Support our Nonprofit Magazine for Giving Tuesday!
Before you start reading... There has never been a time when our community and content was needed more. Unlike other sites, we don't publish sponsored content or share affiliate links. We also don’t run ads on our site and don’t have any paywalls in front of our content–-anyone can access all of it for free.
This means we rely on donations from our community (people like YOU!) to keep our site running. We want to be here to support you all through this pandemic and beyond, which is why we are asking you to consider donating whatever you are able.
A single (or monthly) donation of just $5 will make a HUGE difference and will help keep our nonprofit running so we can continue offering peer support for mental health through our content.
“Who will I be without my eating disorder?”
As someone who had identified as “the girl with the eating disorder” since I was a young girl, I had no idea what to expect when I finally started defining myself by my personal attributes instead of a series of meaningless numbers (pounds, calories, inches, and BMI).
It’s funny how therapists talk about recovery as this “amazing journey of self-discovery,” when facing up to who we truly are is what many of us are most afraid of.
It is scary going into recovery and not knowing who you are separate from your eating disorder. It is even scarier when you go into recovery and suspect you will not like the true you: the person you have been hiding from throughout your entire illness.
Most people who have never had an eating disorder do not understand that developing an eating disorder is not truly a fear of food.
Rather, it is a fear of feelings and often a fear of one’s true self.
It is less emotionally painful to convince yourself you are only X amount of pounds away from being a good person or being happy than admitting pain in life is unavoidable and coming to terms with very low self-esteem. When I finally realized I could not avoid pain by manipulating food and I could not change the way I felt on the inside by changing what I looked like on the outside, a very daunting task was ahead of me.
Above all, I have had to completely re-conceptualize how I view emotions.
I used to view sensitivity as a weakness, and I prided myself on being able to turn off feelings by restricting. Without my eating disorder I experience so many emotions all the time–some super fun ones, too, like vulnerability and anger (can you tell I’m being sarcastic?).
In recovery, I not only have to experience the emotions but also learn to accept that emotions are not shameful, dangerous, or weak. Working through my beliefs about emotions has happened in therapy and also through self-education. Daring Greatly by Brene Brown is an excellent book on how to embrace one’s vulnerability to live a more authentic life.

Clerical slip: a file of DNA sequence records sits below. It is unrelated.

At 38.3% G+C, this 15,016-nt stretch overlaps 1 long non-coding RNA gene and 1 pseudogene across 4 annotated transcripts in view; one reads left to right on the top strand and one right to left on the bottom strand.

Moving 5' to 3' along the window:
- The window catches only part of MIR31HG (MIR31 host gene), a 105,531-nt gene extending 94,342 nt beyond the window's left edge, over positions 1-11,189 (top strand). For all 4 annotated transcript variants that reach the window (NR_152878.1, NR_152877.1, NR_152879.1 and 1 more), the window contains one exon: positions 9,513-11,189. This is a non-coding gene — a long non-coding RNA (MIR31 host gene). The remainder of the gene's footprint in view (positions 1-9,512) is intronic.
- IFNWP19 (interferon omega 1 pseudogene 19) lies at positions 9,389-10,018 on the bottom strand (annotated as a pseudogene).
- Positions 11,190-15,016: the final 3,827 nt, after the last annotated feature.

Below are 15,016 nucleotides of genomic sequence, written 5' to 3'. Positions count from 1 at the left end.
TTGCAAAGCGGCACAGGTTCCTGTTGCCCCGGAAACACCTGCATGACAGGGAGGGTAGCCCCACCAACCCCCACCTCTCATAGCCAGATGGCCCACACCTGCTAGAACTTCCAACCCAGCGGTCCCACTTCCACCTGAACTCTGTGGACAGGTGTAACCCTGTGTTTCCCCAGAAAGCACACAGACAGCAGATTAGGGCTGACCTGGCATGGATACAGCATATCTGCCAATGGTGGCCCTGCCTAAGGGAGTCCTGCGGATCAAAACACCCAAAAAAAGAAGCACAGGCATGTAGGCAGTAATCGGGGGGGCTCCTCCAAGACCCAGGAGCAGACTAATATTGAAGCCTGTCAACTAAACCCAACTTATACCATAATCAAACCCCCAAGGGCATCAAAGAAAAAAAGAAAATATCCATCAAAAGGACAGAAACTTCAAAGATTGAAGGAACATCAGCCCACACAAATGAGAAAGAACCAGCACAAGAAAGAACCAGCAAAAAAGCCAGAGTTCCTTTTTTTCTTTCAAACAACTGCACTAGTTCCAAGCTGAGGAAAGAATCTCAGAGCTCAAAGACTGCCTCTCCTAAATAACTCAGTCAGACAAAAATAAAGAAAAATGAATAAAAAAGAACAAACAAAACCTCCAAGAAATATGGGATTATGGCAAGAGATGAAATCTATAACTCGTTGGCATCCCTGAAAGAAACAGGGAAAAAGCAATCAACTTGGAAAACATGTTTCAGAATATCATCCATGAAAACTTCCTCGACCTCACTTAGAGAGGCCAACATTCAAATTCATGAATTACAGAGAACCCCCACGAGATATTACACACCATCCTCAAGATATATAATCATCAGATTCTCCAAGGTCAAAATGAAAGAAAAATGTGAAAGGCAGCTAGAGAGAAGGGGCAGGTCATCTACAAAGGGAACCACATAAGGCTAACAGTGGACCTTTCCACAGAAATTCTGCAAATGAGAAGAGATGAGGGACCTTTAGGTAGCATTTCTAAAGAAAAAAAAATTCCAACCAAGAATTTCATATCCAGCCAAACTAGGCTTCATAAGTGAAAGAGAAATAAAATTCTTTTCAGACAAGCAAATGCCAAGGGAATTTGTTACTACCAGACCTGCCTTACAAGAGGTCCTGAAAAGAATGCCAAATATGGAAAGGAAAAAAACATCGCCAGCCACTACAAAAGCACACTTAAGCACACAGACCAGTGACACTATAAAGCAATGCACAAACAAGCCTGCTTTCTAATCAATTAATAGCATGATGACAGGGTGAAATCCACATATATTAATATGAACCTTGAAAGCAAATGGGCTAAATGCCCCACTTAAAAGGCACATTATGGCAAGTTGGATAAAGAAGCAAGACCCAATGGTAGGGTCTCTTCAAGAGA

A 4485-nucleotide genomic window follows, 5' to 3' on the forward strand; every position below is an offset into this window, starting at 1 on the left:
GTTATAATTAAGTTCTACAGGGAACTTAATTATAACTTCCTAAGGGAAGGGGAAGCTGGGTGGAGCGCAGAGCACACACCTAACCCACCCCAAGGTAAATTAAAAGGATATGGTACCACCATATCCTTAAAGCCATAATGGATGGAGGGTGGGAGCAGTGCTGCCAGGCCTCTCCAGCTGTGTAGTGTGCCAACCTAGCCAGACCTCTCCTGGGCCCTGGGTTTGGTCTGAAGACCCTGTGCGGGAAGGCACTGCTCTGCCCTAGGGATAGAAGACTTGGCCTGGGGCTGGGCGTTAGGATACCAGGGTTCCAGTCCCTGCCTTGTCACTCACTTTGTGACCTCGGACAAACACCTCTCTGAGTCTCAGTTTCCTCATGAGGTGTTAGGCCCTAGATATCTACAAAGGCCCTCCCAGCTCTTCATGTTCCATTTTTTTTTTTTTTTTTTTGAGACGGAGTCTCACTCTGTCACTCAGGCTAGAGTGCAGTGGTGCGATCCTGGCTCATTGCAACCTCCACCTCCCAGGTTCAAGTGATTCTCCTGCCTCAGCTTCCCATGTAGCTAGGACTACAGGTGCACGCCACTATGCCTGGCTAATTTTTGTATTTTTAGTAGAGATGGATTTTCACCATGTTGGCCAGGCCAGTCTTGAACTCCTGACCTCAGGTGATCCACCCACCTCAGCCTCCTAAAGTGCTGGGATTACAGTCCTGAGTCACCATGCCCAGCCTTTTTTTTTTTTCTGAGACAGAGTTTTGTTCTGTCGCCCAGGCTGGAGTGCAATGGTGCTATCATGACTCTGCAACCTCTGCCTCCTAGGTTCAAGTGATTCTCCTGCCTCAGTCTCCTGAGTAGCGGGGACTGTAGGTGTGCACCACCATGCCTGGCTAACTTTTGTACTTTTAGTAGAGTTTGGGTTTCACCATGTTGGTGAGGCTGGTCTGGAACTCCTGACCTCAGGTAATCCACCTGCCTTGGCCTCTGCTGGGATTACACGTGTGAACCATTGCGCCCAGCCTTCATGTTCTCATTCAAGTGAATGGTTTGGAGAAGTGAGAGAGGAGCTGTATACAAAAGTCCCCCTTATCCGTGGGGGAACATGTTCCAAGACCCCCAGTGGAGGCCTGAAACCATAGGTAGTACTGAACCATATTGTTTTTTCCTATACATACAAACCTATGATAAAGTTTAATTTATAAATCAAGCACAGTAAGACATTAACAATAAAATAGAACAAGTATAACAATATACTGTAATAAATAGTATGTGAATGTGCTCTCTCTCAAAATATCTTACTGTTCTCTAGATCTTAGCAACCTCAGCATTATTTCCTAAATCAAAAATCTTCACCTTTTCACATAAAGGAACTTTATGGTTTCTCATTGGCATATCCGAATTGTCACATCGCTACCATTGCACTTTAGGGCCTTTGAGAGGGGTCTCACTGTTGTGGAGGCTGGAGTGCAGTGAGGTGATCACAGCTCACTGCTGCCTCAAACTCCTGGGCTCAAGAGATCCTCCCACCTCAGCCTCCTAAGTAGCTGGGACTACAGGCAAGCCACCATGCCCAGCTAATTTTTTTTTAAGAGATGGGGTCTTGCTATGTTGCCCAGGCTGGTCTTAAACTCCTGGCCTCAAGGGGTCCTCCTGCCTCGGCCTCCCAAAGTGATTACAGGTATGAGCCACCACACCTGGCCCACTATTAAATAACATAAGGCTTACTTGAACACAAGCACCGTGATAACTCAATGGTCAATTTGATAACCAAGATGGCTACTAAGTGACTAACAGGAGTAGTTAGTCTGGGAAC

Outside of therapy, I have worked hard at opening up to loved ones when I am upset, and they have shown me that expressing myself is a strength, not a weakness.
It is a work in progress, but I am coming to accept having negative emotions does not make me a weak or unworthy person
I’ve also learned it is possible to tolerate my emotions without letting them overpower me. I am a naturally anxious person, and I used my eating disorder to cope. Now I accept that while I may be more on edge than the average person, I can cope with it.
Also I have had to accept myself as a very sensitive, emotional person in general. I am starting to see my sensitivity as one of the many things that make me unique. I can empathize with others’ pain, which gives me the motivation to try to make the world a better place. And I know I can do a lot better job giving back to the world when I am healthy and have a clear head.
Most people with eating disorders are perfectionists, and part of me was afraid I would lose my drive for success if I recovered from my eating disorder. This is not the case at all. In fact, I am able to achieve my goals with significantly less stress because while I still strive for excellence, my entire identity is not tied up in external achievements. In addition, I do not have a self-defeating all-or-nothing perspective.
This more balanced perspective on success helped me a lot with my job search after college. If I was stuck in my eating disordered thinking, I would be convinced my interviews that did not result in job offers meant I was a failure and would never get a job. Instead, I was able to learn from each interview and improve in future interviews, which ultimately helped me get the job I have now.
Who am I now that I do not define myself by my eating disorder?
I am loving. I am actually, for the first time in a long time, happy. I am accomplished, but I am so much more, and I value myself regardless of my accomplishments. I am flawed, but that is fine with me because it is what makes me human, and perfection is boring anyway. And most of all, unlike when I was trapped in my eating disorder, I laugh often. I find joy in the everyday experience and feel grateful to be alive and healthier than I have ever been.
Who will you be without your eating disorder?
I know it’s terrifying, but I hope you will join me and find out. You are worth it, and I promise self-discovery and self-acceptance becomes easier over time.
Above all, you are not alone.
Tweet this post:
SITE DISCLAIMER: The opinions and information shared in this article or any other Content on our site may not represent that of Libero Network Society. We hold no liability for any harm that may incur from reading content on our site. Please always consult your own medical professionals before making any changes to your medication, activities, or recovery process. Libero does not provide emergency support. If you are in crisis, please call 1-800-784-2433 or another helpline or 911.